Had USC held on to win those fives games, the Gamecocks would have clinched each of those series — giving them eight SEC series wins — and their record would’ve swelled from 27-28 (13-17) to 32-23 (18-12). The 18-12 mark in the SEC would’ve tied with the NCAA regional-bound Arkansas Razorbacks for the third-best SEC record, and the 32-23 overall record isn’t far off from last year’s Gamecocks team (34-23, 16-14) that hosted a regional in Columbia as a No. 2 seed.

Of course, having a healthy pitching staff does not guarantee that USC would have held on to all of those leads, but it could’ve swung at least a couple of those losses in the other direction. Even more, the Gamecocks might not have lost RPI-sinking midweek games to the likes of Presbyterian, The Citadel and USC Upstate if they weren’t forced to save all of their best arms for the weekend.

USC had its fair share of offensive struggles throughout the season, too, ranking last in the SEC in team batting average (.266), slugging percentage (.413) and second-to-last in runs scored (313). Part of those struggles were due to a young lineup that at times started four freshmen.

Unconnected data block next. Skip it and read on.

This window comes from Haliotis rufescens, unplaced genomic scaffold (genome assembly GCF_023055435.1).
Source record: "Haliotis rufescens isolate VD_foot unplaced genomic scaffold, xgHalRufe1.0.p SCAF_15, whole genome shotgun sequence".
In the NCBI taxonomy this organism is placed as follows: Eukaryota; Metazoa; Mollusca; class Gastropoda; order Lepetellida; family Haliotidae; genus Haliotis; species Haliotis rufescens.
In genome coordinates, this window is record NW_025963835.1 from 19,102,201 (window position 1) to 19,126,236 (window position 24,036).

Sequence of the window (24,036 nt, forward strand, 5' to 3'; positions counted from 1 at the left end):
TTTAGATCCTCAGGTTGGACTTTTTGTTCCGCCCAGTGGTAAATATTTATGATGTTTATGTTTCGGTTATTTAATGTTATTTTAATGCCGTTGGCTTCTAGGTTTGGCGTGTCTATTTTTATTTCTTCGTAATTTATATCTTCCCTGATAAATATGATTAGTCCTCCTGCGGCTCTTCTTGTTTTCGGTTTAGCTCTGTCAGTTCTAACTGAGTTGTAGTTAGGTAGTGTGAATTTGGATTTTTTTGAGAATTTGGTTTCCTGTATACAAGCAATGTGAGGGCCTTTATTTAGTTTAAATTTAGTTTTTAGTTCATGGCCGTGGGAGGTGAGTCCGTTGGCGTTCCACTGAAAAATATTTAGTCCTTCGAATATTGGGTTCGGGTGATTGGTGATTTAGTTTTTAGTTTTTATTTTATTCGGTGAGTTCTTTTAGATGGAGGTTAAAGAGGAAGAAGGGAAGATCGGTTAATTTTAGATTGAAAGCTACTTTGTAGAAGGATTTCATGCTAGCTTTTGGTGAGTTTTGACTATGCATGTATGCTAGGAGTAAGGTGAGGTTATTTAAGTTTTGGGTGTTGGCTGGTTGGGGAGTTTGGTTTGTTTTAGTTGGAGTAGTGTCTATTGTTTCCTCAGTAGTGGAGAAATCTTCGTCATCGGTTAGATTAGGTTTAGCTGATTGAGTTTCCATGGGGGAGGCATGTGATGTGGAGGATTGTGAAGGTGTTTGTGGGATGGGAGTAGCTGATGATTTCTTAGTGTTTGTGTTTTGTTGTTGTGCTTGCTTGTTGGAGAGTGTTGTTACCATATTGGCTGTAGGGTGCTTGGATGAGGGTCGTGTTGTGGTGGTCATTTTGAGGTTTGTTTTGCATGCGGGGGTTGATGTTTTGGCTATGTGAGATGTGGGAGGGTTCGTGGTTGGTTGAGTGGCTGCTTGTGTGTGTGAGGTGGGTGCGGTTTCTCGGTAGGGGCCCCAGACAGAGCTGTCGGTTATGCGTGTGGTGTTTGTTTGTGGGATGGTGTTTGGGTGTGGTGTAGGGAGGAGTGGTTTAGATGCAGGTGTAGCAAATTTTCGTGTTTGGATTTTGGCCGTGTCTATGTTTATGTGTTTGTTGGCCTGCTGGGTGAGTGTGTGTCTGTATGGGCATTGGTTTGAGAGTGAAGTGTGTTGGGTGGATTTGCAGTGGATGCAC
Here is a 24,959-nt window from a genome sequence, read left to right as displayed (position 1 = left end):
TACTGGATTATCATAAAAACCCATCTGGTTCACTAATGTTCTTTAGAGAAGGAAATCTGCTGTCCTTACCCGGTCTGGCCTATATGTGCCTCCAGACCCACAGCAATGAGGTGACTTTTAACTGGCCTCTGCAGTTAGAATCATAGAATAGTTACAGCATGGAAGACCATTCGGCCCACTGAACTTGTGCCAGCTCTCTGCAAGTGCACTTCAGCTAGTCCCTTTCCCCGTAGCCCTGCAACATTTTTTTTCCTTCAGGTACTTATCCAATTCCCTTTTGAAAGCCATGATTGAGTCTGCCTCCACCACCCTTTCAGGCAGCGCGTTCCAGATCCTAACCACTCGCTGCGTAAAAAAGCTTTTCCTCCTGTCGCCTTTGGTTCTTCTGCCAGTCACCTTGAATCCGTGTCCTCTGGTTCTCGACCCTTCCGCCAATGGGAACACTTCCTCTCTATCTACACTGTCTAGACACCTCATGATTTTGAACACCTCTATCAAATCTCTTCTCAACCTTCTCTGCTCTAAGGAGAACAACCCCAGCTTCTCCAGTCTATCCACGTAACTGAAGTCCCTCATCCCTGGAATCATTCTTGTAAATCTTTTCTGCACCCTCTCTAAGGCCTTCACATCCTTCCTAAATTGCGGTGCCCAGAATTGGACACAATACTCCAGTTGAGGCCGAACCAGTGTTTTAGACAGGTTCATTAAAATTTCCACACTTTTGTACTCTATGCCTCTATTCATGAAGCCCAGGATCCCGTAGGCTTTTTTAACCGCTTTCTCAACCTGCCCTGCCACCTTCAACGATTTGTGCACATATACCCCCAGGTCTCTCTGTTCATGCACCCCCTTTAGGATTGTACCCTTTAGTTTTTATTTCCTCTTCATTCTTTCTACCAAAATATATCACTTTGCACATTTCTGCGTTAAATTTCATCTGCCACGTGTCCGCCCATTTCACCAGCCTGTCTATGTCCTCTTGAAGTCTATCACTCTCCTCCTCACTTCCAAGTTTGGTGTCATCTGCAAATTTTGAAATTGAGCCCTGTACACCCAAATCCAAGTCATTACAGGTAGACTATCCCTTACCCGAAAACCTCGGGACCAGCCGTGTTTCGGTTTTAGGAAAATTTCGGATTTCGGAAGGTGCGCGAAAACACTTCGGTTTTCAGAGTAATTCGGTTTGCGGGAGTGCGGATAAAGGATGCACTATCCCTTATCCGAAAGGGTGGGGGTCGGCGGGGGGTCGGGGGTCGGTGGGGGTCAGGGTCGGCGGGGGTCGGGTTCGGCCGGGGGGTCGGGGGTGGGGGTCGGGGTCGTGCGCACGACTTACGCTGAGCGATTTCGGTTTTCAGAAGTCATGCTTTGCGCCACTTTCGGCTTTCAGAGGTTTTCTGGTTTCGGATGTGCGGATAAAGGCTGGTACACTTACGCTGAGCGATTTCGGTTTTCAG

The numbers, however, bear out just how thin USC’s pitching staff was this season.

During SEC play, the Gamecocks essentially leaned on just four pitchers: sophomore Will Sanders and junior Noah Hall in the rotation, and freshmen Cade Austin and Matthew Becker out of the bullpen. Those four pitchers alone combined to throw 70% of the team’s 259.1 innings in conference play. When those pitchers weren’t getting outs, USC wasn’t winning games, especially with an offense that also ranked near the bottom of the SEC in most statistical categories.

For Kingston and his staff, the context of those injuries is enough to put USC’s down year in perspective.

— The State’s Dwayne McLemore contributed

Mark Kingston at South Carolina

Final record and postseason finish

2018: 37-26 (lost on the road in NCAA super regional)

2019: 28-28 (missed postseason)

2020: 12-4 (COVID canceled season)

2021: 34-23 (lost in NCAA regional USC hosted as a 2 seed)

2022: 27-28 (missed postseason)

Total record: 138–109 (.559)

Mark Kingston salary, contract buyout

Kingston makes roughly $600,000 per season at South Carolina.

$2.2 million if dismissed before June 30, 2022;

$1.4 million if dismissed between July 1, 2022 and June 30, 2023;

$800,000 if dismissed between July 1, 2023 and June 30, 2024;

$400,000 if dismissed between July 1, 2024 and June 30, 2025.